Bendigo Spirit’s Anneli Maley has plenty to be proud of — being the reigning WNBL MVP, her stint in the WNBA with Chicago Sky, playing for the Opals at the recent World Cup in Sydney.
And now she wants to add periods to that list.
- The WNBL will play its inaugural “Fighting Period Poverty” round this week
- Round 4 will raise awareness and support for those who can’t access period products
- WNBL MVP Anneli Maley wants women to be proud of their period and men to join the conversation
“We’ve been taught as young kids, as young women to be embarrassed of having a period,” Maley told ABC Sport.
“When you bleed through your shorts, it’s like, ‘Oh my god, how embarrassing’.
“It’s not embarrassing, it just happens. Like sometimes I get scratches on my knees, and I bleed through my pants.
“And not all women get periods, and not all people with periods identify as women.
“So when we talk about women prideful of their periods, it’s all genders that experience something along the lines of this.
“I think, especially being a female athlete, we are strong, formidable role models.
“And if we have the ability to exude pride in something that we’ve been told to be ashamed of, it’s only going to have a positive effect.”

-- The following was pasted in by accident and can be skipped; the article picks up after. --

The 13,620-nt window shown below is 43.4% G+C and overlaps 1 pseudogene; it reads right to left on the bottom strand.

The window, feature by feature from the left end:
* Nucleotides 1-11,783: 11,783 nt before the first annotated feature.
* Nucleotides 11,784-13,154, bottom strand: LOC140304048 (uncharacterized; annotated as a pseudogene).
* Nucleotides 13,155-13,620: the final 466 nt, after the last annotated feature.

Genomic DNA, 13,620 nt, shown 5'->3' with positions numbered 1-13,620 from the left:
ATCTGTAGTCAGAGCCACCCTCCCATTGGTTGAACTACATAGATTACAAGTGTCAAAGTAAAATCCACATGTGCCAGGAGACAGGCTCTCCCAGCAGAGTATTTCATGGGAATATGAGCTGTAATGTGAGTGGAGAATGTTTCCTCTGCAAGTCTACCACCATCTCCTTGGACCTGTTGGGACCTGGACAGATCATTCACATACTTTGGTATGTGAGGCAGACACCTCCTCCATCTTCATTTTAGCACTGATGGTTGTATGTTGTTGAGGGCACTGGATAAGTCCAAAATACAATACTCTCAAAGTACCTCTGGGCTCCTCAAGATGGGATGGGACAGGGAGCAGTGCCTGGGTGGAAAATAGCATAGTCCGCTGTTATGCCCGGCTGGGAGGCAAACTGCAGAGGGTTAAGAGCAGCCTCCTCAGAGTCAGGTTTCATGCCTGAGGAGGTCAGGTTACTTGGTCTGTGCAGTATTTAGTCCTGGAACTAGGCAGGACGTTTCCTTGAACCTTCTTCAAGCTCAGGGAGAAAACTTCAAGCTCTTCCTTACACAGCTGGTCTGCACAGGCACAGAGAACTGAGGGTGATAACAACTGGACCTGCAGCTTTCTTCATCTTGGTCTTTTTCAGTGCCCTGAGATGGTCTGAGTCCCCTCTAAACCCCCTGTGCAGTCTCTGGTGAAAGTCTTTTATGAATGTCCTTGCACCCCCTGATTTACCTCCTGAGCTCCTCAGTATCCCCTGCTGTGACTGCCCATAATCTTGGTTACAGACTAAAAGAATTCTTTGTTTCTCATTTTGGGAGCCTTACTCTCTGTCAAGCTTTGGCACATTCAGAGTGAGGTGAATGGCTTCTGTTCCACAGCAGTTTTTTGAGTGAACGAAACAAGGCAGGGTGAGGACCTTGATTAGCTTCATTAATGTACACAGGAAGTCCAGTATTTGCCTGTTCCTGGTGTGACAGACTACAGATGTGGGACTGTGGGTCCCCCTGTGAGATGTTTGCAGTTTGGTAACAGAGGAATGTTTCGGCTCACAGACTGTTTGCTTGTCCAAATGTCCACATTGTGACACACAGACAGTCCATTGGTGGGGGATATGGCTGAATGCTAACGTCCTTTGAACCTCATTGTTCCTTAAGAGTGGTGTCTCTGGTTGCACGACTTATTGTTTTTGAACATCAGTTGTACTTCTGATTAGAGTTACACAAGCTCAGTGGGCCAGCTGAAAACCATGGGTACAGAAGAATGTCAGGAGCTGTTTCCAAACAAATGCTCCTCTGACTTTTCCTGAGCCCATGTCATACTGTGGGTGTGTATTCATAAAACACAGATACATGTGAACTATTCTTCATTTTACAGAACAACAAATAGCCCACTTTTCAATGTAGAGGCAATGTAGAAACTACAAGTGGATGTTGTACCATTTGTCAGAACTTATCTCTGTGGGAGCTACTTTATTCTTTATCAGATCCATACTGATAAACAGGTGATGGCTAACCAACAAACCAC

This week, during round four of the WNBL, the league is hosting its inaugural “Fighting Period Poverty” round in partnership with charity Share the Dignity.
The aim is to raise awareness of those who don’t have access to sanitary products, raise money for a vending machine that dispenses free sanitary items and provide period product donation boxes at games.
“Period poverty is not just a female issue, it’s a whole of the population is issue,” Maley said.
“It might directly affect people with female organs. But it also should be something that’s supported by men as well.
“So I think that it’s super important that we’re doing this.”
Fighting period poverty through access
The concept of period pride isn’t straightforward for the close to two million Australians who experience period poverty, including homeless people, victims of family and domestic violence, and low income earners.
“We’ve got women who are working who cannot afford their electricity, their rent, their food bills and their fuel bills. So buying sanitary items is the last thing on their list,” Share the Dignity founder and Managing Director Rochelle Courtenay said.
Courtenay started the charity in 2015 to help people who couldn’t afford pads or tampons, like Brisbane’s Kathy Graham.
Graham was the victim of a domestic violence shooting 14 years ago.
She suffered significant physical and emotional trauma, and only accessed much needed support through Beyond DV a few years ago.
Last year, at the organisation’s Christmas party, she chose a handbag, as part of Share the Dignity’s “It’s in the Bag” campaign, which distributes donated handbags filled with essential items.
“Normally, when you escape DV it’s like, ‘Just be happy with what you’ve got’,” Graham told ABC Sport.